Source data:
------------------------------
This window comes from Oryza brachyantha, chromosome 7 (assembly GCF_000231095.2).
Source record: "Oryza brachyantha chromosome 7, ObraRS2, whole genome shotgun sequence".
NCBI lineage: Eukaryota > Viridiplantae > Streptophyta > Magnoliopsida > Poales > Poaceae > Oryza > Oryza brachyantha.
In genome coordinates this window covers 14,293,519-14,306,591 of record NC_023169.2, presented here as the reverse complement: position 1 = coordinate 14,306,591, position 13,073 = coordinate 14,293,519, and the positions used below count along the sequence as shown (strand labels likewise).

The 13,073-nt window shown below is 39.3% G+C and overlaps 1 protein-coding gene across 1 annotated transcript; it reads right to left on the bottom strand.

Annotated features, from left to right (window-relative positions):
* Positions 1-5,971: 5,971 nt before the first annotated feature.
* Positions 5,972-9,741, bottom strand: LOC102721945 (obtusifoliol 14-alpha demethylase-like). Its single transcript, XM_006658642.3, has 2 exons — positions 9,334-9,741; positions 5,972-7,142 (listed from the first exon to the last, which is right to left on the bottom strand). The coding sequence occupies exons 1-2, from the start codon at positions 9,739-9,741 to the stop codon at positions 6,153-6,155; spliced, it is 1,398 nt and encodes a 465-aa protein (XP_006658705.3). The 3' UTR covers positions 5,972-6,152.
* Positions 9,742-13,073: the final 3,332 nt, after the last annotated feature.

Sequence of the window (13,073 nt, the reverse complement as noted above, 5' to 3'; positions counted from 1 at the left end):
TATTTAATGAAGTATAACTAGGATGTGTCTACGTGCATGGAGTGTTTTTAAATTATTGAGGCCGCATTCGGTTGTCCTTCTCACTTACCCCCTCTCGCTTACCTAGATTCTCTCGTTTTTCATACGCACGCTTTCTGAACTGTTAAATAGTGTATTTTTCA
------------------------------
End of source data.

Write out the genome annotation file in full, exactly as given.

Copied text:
This window comes from Oryza brachyantha, chromosome 7 (assembly GCF_000231095.2).
Source record: "Oryza brachyantha chromosome 7, ObraRS2, whole genome shotgun sequence".
NCBI lineage: Eukaryota > Viridiplantae > Streptophyta > Magnoliopsida > Poales > Poaceae > Oryza > Oryza brachyantha.
In genome coordinates this window covers 14,293,519-14,306,591 of record NC_023169.2, presented here as the reverse complement: position 1 = coordinate 14,306,591, position 13,073 = coordinate 14,293,519, and the positions used below count along the sequence as shown (strand labels likewise).

The 13,073-nt window shown below is 39.3% G+C and overlaps 1 protein-coding gene across 1 annotated transcript; it reads right to left on the bottom strand.

Annotated features, from left to right (window-relative positions):
* Positions 1-5,971: 5,971 nt before the first annotated feature.
* Positions 5,972-9,741, bottom strand: LOC102721945 (obtusifoliol 14-alpha demethylase-like). Its single transcript, XM_006658642.3, has 2 exons — positions 9,334-9,741; positions 5,972-7,142 (listed from the first exon to the last, which is right to left on the bottom strand). The coding sequence occupies exons 1-2, from the start codon at positions 9,739-9,741 to the stop codon at positions 6,153-6,155; spliced, it is 1,398 nt and encodes a 465-aa protein (XP_006658705.3). The 3' UTR covers positions 5,972-6,152.
* Positions 9,742-13,073: the final 3,332 nt, after the last annotated feature.

Sequence of the window (13,073 nt, the reverse complement as noted above, 5' to 3'; positions counted from 1 at the left end):
TATTTAATGAAGTATAACTAGGATGTGTCTACGTGCATGGAGTGTTTTTAAATTATTGAGGCCGCATTCGGTTGTCCTTCTCACTTACCCCCTCTCGCTTACCTAGATTCTCTCGTTTTTCATACGCACGCTTTCTGAACTGTTAAATAGTGTATTTTTCA